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Mathematical Formulation of Transportation Problems

   Posted On :  23.06.2018 12:27 am

As we discussed just above, Transportation models deals with the transportation of a product manufactured at different plants or factories (supply origins) to a number of manufactured at different warehouses (demand destinations).

Mathematical Formulation of Transportation Problems

As we discussed just above, Transportation models deals with the transportation of a product manufactured at different plants or factories (supply origins) to a number of manufactured at different warehouses (demand destinations). The objective is to satisfy the destination requirements within the plant’s capacity constraints at the minimum transportation cost. Transportation models thus typically arise in situations involving physical movement of goods from plants to warehouses, warehouses to wholesalers, wholesalers to retailers and retailers to customers. Solution of the transportation models requires the determination of how many units should be transported from each supply origin to each demands destination in order to satisfy all the destination demands white minim sing the total associated cost of transportation

Consider a soft drink manufacturing firm, which has m plants located in m different cities. The total production is to be supplied to the retail shops in ‘n’ different cities. We want to determine the transportation schedule that minimizes the total cost of transporting soft drinks from various plants to various retail shops. This situation can be formulated as a linear programming problem.
 
Let us consider the m-plant locations (origins) as O1, O2… Om and the n-retail markets (destination) as D1, D2… Dn respectively. Let ai ≥ 0, i= 1, 2 ….m, be the amount available at the ith plant-Oi. Let the
amount required at the jth market-Dj be bj ≥ 0, j= 1,2,….n.

Let the cost of transporting one unit of soft drink form ith origin to jth destination be Cij, i= 1, 2 ….m, j=1, 2….n. If Xij ≥ 0 be the amount of soft drink to be transported from ith origin to jth destination then the problem is to determine xij so as to Minimize the total cost of transportation, which is denoted as Z.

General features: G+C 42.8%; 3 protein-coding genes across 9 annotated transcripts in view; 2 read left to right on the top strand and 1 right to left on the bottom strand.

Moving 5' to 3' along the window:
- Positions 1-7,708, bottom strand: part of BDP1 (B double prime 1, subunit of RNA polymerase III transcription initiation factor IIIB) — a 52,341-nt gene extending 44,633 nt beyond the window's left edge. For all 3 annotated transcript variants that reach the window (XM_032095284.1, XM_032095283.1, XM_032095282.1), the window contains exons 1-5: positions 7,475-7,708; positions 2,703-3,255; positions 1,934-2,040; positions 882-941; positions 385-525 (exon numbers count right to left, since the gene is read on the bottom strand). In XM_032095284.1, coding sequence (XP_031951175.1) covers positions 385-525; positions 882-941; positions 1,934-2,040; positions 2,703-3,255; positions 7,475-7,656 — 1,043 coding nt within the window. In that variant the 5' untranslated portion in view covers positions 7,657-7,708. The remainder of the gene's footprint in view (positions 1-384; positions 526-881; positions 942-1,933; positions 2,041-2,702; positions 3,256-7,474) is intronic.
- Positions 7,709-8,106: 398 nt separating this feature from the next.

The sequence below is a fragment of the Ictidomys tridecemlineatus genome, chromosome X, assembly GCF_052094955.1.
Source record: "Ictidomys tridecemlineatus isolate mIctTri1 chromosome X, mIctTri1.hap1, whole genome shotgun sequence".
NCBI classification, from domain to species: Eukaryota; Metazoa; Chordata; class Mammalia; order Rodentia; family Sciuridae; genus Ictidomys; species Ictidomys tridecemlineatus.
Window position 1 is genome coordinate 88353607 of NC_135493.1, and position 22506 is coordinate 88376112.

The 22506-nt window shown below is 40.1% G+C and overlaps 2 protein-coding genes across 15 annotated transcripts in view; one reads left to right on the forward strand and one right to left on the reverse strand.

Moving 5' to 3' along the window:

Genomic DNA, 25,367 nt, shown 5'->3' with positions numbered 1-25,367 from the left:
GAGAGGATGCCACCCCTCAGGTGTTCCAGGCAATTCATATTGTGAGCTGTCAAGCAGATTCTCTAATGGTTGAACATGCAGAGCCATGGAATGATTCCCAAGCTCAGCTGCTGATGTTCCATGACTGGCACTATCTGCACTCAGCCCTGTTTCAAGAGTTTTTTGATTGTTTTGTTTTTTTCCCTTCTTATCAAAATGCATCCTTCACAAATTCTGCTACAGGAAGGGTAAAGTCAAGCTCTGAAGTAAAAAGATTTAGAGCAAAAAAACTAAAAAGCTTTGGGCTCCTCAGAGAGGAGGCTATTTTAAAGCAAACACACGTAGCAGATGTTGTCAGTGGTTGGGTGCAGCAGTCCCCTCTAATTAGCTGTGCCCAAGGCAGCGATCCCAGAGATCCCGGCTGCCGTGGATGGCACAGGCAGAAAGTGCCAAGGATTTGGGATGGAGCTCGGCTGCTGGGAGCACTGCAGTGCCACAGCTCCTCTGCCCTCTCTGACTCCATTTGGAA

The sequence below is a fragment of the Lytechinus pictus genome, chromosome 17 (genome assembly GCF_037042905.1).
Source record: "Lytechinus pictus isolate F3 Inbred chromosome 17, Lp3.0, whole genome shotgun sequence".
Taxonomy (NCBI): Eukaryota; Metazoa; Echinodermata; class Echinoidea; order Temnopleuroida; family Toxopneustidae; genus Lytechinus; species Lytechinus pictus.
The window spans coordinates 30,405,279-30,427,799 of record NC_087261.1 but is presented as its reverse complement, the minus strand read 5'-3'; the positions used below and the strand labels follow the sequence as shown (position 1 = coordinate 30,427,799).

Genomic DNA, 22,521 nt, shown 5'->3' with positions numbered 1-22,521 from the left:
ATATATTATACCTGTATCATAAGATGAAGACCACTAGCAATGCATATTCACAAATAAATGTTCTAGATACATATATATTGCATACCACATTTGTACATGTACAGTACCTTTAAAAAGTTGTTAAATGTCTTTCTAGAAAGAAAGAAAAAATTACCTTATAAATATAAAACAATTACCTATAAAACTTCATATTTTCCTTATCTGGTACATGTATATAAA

The Transportation Table

 
The above set of constraints represents ‘m+n’ equations in m X n non-negative variables. Each variable Xij appears in exactly two constraints, one is associated



with the origin and the other is associated with the destination. It allows us to put the above LPP in the matrix form, the elements of A are either 0 or 1.



Requirement
 

Assumptions in Transportation Problems

 
 
A basic assumption is that the distribution costs of units from source i to destination j is directly proportional to the number of units distributed.
 
Moreover, if the demand is equal to supply in a given transportation model, it is called as a balanced problem; in a balanced problem all the products that can be supplied are used to meet the demand. There are no slacks and so all constraints are equalities rather than inequalities.
 
On the other hand, if the demand is not equal to supply, it is known as unbalanced transportation model. However, to obtain an initial solution, we have to modify the unbalanced transportation problem to a balanced one, by adding a dummy origin or a dummy market, depend upon the shortage.
 
For many applications, the supply and demand quantities in the model will have integer values and implementation will require that the distribution quantities also be integers. Fortunately, the unit coefficients of the unknown variables in the constraints guarantee an optimal solution with only integer values. 

Tags : Operations Management - Transportation / Assignment & Inventory Management
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